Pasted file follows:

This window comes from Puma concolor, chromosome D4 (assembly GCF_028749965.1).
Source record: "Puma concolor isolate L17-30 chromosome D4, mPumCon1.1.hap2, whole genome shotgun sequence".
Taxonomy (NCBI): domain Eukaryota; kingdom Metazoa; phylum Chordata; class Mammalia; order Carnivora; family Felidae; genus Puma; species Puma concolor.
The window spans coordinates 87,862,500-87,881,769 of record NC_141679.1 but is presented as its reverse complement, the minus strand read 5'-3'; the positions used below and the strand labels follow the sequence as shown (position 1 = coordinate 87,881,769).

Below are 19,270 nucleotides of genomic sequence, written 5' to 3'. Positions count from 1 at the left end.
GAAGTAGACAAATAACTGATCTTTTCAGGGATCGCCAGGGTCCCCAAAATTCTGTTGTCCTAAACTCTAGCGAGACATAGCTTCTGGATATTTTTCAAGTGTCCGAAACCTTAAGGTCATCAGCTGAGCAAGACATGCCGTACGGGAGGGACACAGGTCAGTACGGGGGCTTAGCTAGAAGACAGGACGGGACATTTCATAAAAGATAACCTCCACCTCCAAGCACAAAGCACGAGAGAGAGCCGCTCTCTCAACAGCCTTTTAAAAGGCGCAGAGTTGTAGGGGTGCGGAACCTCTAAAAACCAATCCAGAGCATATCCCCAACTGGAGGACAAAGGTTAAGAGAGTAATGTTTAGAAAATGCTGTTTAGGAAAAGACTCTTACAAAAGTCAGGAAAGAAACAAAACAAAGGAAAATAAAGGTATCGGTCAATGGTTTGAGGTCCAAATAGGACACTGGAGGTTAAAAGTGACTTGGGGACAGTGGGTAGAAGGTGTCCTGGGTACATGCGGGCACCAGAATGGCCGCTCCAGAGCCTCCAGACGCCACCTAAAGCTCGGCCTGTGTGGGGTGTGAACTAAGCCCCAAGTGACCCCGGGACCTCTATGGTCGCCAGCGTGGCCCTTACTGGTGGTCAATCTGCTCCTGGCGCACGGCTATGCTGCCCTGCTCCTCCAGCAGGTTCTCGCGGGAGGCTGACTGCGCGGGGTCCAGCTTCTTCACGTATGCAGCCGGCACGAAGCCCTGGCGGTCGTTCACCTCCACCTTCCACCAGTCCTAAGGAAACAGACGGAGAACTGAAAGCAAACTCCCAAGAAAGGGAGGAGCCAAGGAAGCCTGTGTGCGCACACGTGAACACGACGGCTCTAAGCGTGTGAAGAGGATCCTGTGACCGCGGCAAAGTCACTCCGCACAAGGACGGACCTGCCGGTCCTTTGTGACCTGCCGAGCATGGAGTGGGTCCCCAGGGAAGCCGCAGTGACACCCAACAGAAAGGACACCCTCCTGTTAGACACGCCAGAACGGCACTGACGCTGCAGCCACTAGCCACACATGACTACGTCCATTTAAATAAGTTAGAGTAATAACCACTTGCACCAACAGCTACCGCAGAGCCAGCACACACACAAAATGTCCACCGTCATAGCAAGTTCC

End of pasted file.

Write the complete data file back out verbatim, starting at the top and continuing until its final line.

This window comes from Puma concolor, chromosome D4 (assembly GCF_028749965.1).
Source record: "Puma concolor isolate L17-30 chromosome D4, mPumCon1.1.hap2, whole genome shotgun sequence".
Taxonomy (NCBI): domain Eukaryota; kingdom Metazoa; phylum Chordata; class Mammalia; order Carnivora; family Felidae; genus Puma; species Puma concolor.
The window spans coordinates 87,862,500-87,881,769 of record NC_141679.1 but is presented as its reverse complement, the minus strand read 5'-3'; the positions used below and the strand labels follow the sequence as shown (position 1 = coordinate 87,881,769).

Below are 19,270 nucleotides of genomic sequence, written 5' to 3'. Positions count from 1 at the left end.
GAAGTAGACAAATAACTGATCTTTTCAGGGATCGCCAGGGTCCCCAAAATTCTGTTGTCCTAAACTCTAGCGAGACATAGCTTCTGGATATTTTTCAAGTGTCCGAAACCTTAAGGTCATCAGCTGAGCAAGACATGCCGTACGGGAGGGACACAGGTCAGTACGGGGGCTTAGCTAGAAGACAGGACGGGACATTTCATAAAAGATAACCTCCACCTCCAAGCACAAAGCACGAGAGAGAGCCGCTCTCTCAACAGCCTTTTAAAAGGCGCAGAGTTGTAGGGGTGCGGAACCTCTAAAAACCAATCCAGAGCATATCCCCAACTGGAGGACAAAGGTTAAGAGAGTAATGTTTAGAAAATGCTGTTTAGGAAAAGACTCTTACAAAAGTCAGGAAAGAAACAAAACAAAGGAAAATAAAGGTATCGGTCAATGGTTTGAGGTCCAAATAGGACACTGGAGGTTAAAAGTGACTTGGGGACAGTGGGTAGAAGGTGTCCTGGGTACATGCGGGCACCAGAATGGCCGCTCCAGAGCCTCCAGACGCCACCTAAAGCTCGGCCTGTGTGGGGTGTGAACTAAGCCCCAAGTGACCCCGGGACCTCTATGGTCGCCAGCGTGGCCCTTACTGGTGGTCAATCTGCTCCTGGCGCACGGCTATGCTGCCCTGCTCCTCCAGCAGGTTCTCGCGGGAGGCTGACTGCGCGGGGTCCAGCTTCTTCACGTATGCAGCCGGCACGAAGCCCTGGCGGTCGTTCACCTCCACCTTCCACCAGTCCTAAGGAAACAGACGGAGAACTGAAAGCAAACTCCCAAGAAAGGGAGGAGCCAAGGAAGCCTGTGTGCGCACACGTGAACACGACGGCTCTAAGCGTGTGAAGAGGATCCTGTGACCGCGGCAAAGTCACTCCGCACAAGGACGGACCTGCCGGTCCTTTGTGACCTGCCGAGCATGGAGTGGGTCCCCAGGGAAGCCGCAGTGACACCCAACAGAAAGGACACCCTCCTGTTAGACACGCCAGAACGGCACTGACGCTGCAGCCACTAGCCACACATGACTACGTCCATTTAAATAAGTTAGAGTAATAACCACTTGCACCAACAGCTACCGCAGAGCCAGCACACACACAAAATGTCCACCGTCATAGCAAGTTCC